Patrick-Murray Administration Holds "Harvest Energy Fair" in Acton
Regional clean energy event included presentation of Green Communities grants to Acton, Hopkinton, Lancaster, Lincoln, Natick, Sudbury and Worcester
Held at Acton-Boxborough Regional High School, today's fair was the first of two regional DOER events this fall designed to spur clean energy engagement and action at the community and household level. The second fair will take place next Saturday, October 23, at Medford's McGlynn Elementary and Middle Schools.
"I am pleased that so many people turned out for today's Harvest Energy Fair," said Energy and Environmental Affairs Secretary Ian Bowles, whose office includes DOER. "As we embrace the vibrant clean energy future Governor Patrick envisions, community organizations, municipalities, local small businesses and families across Massachusetts are our vital partners."
"Harvest Energy Fair" attendees were able to enter raffles for energy-related items, such as insulation kits, home energy meters and compact fluorescent lights (donated by Eastern Massachusetts Solar Store and ACE Hardware of Acton, Stow and Westford), and to visit with an array of exhibitors including: Acton-Boxborough Parent Involvement Program (PIP), Acton-Boxborough Regional High School, the Acton Transportation Committee, Big Belly solar compactors, Carlson Orchards, the Massachusetts Department of Agricultural Resources, Eastern Massachusetts Solar Store, Green Action, Nexamp, Pietzo-Hybrid Electric Bikes, The Discovery Museums and Workers Credit Union.
In addition, DOER Commissioner Phil Giudice congratulated officials from Acton, Hopkinton, Lancaster, Lincoln, Natick, Sudbury and Worcester for clean energy efforts that qualified them to receive hundreds of thousands of dollars in state Green Communities grants to finance projects that cut energy use.
"Congratulations to Acton, Hopkinton, Lancaster, Lincoln, Natick, Sudbury and Worcester for doing the hard work required to earn Green Communities grants that will help them take critical next steps to green their operations and reduce both their energy costs and their greenhouse gas emissions," Commissioner Giudice said. "These communities are among the Commonwealth's municipal clean energy pacesetters, setting an example for the many other cities and towns we hope will meet the criteria to be Green Communities and apply for our next round of grants next year."
At an award ceremony as part of today's fair, Commissioner Giudice presented municipal officials with Green Communities certificates and congratulated them on grants that will finance the following projects:
- Acton - $150,794 for energy conservation measures at the public library, an HVAC analysis of the town hall, tankless hot water heaters and an energy education and outreach program.
- Hopkinton - $137,502 for various energy efficiency measures in the school buildings, DPW Garage, Police Department, Fire Department and Senior Center.
- Lancaster - $141,114 towards various energy efficiency measures at the Town Hall, Library, Fire Station, Police Station, Community Center and DPW building; the installation of a solar PV project at the Police Department; an energy analysis of the town hall and the incremental costs of a hybrid vehicle.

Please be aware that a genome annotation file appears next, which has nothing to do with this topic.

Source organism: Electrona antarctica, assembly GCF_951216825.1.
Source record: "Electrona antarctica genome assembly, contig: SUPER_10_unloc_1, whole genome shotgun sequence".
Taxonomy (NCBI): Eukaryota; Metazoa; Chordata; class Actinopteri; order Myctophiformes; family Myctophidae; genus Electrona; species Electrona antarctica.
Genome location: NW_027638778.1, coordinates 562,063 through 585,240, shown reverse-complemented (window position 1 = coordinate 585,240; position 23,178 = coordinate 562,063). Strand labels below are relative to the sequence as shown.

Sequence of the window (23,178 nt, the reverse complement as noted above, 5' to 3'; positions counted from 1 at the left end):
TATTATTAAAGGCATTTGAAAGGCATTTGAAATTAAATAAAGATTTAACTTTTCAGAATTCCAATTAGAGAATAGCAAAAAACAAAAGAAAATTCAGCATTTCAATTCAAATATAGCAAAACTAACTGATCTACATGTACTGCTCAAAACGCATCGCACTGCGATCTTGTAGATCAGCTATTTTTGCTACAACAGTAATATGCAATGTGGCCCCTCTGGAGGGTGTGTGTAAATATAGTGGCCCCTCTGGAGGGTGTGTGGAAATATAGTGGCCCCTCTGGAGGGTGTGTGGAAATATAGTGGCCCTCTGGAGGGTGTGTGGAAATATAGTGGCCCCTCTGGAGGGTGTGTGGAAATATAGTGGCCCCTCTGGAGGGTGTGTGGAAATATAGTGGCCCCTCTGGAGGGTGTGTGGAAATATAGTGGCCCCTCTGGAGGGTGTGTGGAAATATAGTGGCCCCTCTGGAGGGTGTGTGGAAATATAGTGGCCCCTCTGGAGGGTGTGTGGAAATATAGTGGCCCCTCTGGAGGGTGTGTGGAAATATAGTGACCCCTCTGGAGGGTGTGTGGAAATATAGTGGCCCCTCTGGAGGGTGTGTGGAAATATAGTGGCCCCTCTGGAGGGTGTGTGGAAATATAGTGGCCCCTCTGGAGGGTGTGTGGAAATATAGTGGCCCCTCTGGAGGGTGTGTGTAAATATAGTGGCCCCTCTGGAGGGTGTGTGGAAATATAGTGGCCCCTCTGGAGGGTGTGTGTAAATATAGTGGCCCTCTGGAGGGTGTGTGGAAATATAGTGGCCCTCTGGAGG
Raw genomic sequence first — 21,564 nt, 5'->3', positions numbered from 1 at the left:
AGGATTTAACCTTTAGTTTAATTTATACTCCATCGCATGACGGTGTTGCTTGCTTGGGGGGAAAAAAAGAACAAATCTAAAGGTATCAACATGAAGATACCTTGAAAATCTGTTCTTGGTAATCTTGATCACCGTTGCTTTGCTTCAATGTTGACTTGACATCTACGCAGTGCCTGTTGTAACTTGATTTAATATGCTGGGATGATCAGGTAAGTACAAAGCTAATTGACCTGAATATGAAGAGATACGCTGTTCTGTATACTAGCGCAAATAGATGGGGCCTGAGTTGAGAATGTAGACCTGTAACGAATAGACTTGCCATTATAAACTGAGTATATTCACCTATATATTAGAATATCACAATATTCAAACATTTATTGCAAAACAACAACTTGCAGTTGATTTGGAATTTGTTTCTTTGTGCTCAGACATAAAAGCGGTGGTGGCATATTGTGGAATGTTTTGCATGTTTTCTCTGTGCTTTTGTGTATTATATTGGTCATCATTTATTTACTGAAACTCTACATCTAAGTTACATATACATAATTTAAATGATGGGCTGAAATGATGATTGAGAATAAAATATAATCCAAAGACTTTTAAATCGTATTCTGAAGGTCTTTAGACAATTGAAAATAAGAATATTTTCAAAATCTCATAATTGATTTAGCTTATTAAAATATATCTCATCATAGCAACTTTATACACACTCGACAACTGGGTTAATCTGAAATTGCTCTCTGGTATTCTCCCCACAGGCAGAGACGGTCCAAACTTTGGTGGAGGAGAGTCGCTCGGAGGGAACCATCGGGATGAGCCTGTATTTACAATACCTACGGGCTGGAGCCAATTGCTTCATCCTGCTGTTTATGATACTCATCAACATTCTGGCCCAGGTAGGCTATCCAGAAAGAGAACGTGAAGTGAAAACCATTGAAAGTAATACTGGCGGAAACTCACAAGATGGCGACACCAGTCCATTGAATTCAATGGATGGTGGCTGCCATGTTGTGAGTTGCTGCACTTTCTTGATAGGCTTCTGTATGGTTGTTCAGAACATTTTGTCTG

- Lincoln - $140,294 for various energy efficiency measures in municipal buildings, including the K-8 school complex, the town library and Town Hall.
- Natick - $173,526 for a solar PV power purchase agreement at the middle school, for the incremental cost of hybrid vehicles, and for carbon dioxide sensors at Town Hall.
- Sudbury - $136,238 for energy efficiency measures in five town schools, the Fairbanks Community Center and the Lincoln/Sudbury Regional High School, and for the incremental costs of a fuel efficient vehicle.
- Worcester - $852,083 to fund a residential stretch code implementation program that provides grants to property owners to upgrade existing buildings to meet the performance requirements of the Stretch Energy Code and to fund an outreach campaign to market the program and educate residents.
The seven communities honored today were among the 35 cities and towns across the state that met the criteria to be designated as Green Communities by DOER's Green Communities Division last spring. These communities applied in June for grants to fund local clean energy projects, and were notified of their grants this summer.
DOER awarded $8.1 million in grants based on a minimum award of $125,000 for each Green Community, with the maximum amount adjusted for population and per capita income.
The signature program of the landmark Green Communities Act of 2008, the DOER's Green Communities Grant Program uses funding from auctions of carbon emissions permits under the Regional Greenhouse Gas Initiative to reward communities that earn Green Communities designation by meeting five clean energy benchmarks:
- Adopting local zoning bylaw or ordinance that allows "as-of-right-siting" of renewable energy projects;
- Adopting an expedited permitting process related to the as-of-right facilities;
- Establishing a municipal energy use baseline and establishing a program designed to reduce use by 20 percent within five years;
- Purchasing only fuel-efficient vehicles for municipal use, whenever such vehicles are commercially available and practicable; and
- Requiring all new residential construction over 3,000 square feet and all new commercial and industrial real estate construction to reduce lifecycle energy costs (i.e., adoption of an energy-saving building "stretch code").
- In preparation for upcoming Green Communities grants, DOER will take applications until November 19 from cities and towns interested in being designated as Green Communities.
- Designated communities will then have from December 17, 2010 to January 21, 2011 to apply for local clean energy grants.
Click for more information about the Green Communities Grant program.